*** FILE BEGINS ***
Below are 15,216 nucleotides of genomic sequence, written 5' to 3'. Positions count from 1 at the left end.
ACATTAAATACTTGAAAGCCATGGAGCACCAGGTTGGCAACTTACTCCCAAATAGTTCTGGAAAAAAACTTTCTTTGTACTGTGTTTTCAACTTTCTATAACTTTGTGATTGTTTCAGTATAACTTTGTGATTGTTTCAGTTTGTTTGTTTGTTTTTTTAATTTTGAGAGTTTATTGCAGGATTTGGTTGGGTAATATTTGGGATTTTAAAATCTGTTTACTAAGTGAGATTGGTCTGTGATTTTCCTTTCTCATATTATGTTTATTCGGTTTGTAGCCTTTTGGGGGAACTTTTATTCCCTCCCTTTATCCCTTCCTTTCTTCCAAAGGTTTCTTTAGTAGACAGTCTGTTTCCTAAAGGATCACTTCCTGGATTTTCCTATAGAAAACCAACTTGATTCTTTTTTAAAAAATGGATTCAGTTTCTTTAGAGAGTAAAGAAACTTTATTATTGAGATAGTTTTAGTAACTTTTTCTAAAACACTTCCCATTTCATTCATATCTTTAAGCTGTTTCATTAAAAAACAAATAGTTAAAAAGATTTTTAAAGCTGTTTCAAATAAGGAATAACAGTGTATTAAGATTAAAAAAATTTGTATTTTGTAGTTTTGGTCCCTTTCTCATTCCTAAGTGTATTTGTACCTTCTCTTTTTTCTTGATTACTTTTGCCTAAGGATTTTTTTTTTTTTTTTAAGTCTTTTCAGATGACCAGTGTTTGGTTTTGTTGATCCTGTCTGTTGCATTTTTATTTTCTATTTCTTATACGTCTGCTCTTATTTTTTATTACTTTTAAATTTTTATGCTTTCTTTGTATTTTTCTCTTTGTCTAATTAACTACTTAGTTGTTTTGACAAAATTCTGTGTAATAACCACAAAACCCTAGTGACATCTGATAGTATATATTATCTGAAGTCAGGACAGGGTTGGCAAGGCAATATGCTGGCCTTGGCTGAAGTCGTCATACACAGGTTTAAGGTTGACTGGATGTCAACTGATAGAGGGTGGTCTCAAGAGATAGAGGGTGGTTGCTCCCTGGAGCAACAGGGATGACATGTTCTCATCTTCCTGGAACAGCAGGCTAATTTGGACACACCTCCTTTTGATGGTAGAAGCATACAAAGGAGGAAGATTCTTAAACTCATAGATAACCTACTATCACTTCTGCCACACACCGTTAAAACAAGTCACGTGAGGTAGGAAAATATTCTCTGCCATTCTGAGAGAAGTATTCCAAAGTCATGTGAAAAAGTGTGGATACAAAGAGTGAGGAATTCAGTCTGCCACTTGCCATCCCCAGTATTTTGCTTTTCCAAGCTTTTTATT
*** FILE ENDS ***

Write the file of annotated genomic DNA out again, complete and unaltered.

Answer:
Below are 15,216 nucleotides of genomic sequence, written 5' to 3'. Positions count from 1 at the left end.
ACATTAAATACTTGAAAGCCATGGAGCACCAGGTTGGCAACTTACTCCCAAATAGTTCTGGAAAAAAACTTTCTTTGTACTGTGTTTTCAACTTTCTATAACTTTGTGATTGTTTCAGTATAACTTTGTGATTGTTTCAGTTTGTTTGTTTGTTTTTTTAATTTTGAGAGTTTATTGCAGGATTTGGTTGGGTAATATTTGGGATTTTAAAATCTGTTTACTAAGTGAGATTGGTCTGTGATTTTCCTTTCTCATATTATGTTTATTCGGTTTGTAGCCTTTTGGGGGAACTTTTATTCCCTCCCTTTATCCCTTCCTTTCTTCCAAAGGTTTCTTTAGTAGACAGTCTGTTTCCTAAAGGATCACTTCCTGGATTTTCCTATAGAAAACCAACTTGATTCTTTTTTAAAAAATGGATTCAGTTTCTTTAGAGAGTAAAGAAACTTTATTATTGAGATAGTTTTAGTAACTTTTTCTAAAACACTTCCCATTTCATTCATATCTTTAAGCTGTTTCATTAAAAAACAAATAGTTAAAAAGATTTTTAAAGCTGTTTCAAATAAGGAATAACAGTGTATTAAGATTAAAAAAATTTGTATTTTGTAGTTTTGGTCCCTTTCTCATTCCTAAGTGTATTTGTACCTTCTCTTTTTTCTTGATTACTTTTGCCTAAGGATTTTTTTTTTTTTTTTAAGTCTTTTCAGATGACCAGTGTTTGGTTTTGTTGATCCTGTCTGTTGCATTTTTATTTTCTATTTCTTATACGTCTGCTCTTATTTTTTATTACTTTTAAATTTTTATGCTTTCTTTGTATTTTTCTCTTTGTCTAATTAACTACTTAGTTGTTTTGACAAAATTCTGTGTAATAACCACAAAACCCTAGTGACATCTGATAGTATATATTATCTGAAGTCAGGACAGGGTTGGCAAGGCAATATGCTGGCCTTGGCTGAAGTCGTCATACACAGGTTTAAGGTTGACTGGATGTCAACTGATAGAGGGTGGTCTCAAGAGATAGAGGGTGGTTGCTCCCTGGAGCAACAGGGATGACATGTTCTCATCTTCCTGGAACAGCAGGCTAATTTGGACACACCTCCTTTTGATGGTAGAAGCATACAAAGGAGGAAGATTCTTAAACTCATAGATAACCTACTATCACTTCTGCCACACACCGTTAAAACAAGTCACGTGAGGTAGGAAAATATTCTCTGCCATTCTGAGAGAAGTATTCCAAAGTCATGTGAAAAAGTGTGGATACAAAGAGTGAGGAATTCAGTCTGCCACTTGCCATCCCCAGTATTTTGCTTTTCCAAGCTTTTTATT